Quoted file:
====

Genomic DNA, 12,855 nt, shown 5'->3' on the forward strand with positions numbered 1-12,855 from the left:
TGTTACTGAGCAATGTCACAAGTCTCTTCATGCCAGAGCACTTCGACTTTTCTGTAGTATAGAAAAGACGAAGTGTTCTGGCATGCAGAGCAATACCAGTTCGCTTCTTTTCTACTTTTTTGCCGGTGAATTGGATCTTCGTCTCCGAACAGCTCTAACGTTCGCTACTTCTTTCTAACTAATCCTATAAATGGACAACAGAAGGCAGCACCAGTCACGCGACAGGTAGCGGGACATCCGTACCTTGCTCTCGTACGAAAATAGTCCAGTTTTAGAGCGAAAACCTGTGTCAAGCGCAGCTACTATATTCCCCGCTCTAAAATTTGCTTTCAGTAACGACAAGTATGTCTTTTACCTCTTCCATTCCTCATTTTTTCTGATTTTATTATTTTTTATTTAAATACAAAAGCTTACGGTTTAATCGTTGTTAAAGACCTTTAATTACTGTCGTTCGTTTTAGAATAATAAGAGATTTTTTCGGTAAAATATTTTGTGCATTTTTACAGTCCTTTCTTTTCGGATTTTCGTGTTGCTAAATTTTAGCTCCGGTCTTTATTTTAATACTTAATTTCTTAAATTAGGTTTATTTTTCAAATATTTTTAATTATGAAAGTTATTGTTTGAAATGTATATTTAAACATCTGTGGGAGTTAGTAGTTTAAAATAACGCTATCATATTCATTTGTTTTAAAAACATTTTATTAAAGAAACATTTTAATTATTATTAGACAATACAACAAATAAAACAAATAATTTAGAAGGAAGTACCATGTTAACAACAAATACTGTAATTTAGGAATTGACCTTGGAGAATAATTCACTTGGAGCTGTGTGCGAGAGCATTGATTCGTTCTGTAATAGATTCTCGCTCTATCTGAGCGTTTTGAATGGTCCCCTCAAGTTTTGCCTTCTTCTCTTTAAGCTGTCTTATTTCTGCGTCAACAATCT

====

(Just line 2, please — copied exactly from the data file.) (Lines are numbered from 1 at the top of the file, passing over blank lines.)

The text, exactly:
TGTTACTGAGCAATGTCACAAGTCTCTTCATGCCAGAGCACTTCGACTTTTCTGTAGTATAGAAAAGACGAAGTGTTCTGGCATGCAGAGCAATACCAGTTCGCTTCTTTTCTACTTTTTTGCCGGTGAATTGGATCTTCGTCTCCGAACAGCTCTAACGTTCGCTACTTCTTTCTAACTAATCCTATAAATGGACAACAGAAGGCAGCACCAGTCACGCGACAGGTAGCGGGACATCCGTACCTTGCTCTCGTACGAAAATAGTCCAGTTTTAGAGCGAAAACCTGTGTCAAGCGCAGCTACTATATTCCCCGCTCTAAAATTTGCTTTCAGTAACGACAAGTATGTCTTTTACCTCTTCCATTCCTCATTTTTTCTGATTTTATTATTTTTTATTTAAATACAAAAGCTTACGGTTTAATCGTTGTTAAAGACCTTTAATTACTGTCGTTCGTTTTAGAATAATAAGAGATTTTTTCGGTAAAATATTTTGTGCATTTTTACAGTCCTTTCTTTTCGGATTTTCGTGTTGCTAAATTTTAGCTCCGGTCTTTATTTTAATACTTAATTTCTTAAATTAGGTTTATTTTTCAAATATTTTTAATTATGAAAGTTATTGTTTGAAATGTATATTTAAACATCTGTGGGAGTTAGTAGTTTAAAATAACGCTATCATATTCATTTGTTTTAAAAACATTTTATTAAAGAAACATTTTAATTATTATTAGACAATACAACAAATAAAACAAATAATTTAGAAGGAAGTACCATGTTAACAACAAATACTGTAATTTAGGAATTGACCTTGGAGAATAATTCACTTGGAGCTGTGTGCGAGAGCATTGATTCGTTCTGTAATAGATTCTCGCTCTATCTGAGCGTTTTGAATGGTCCCCTCAAGTTTTGCCTTCTTCTCTTTAAGCTGTCTTATTTCTGCGTCAACAATCT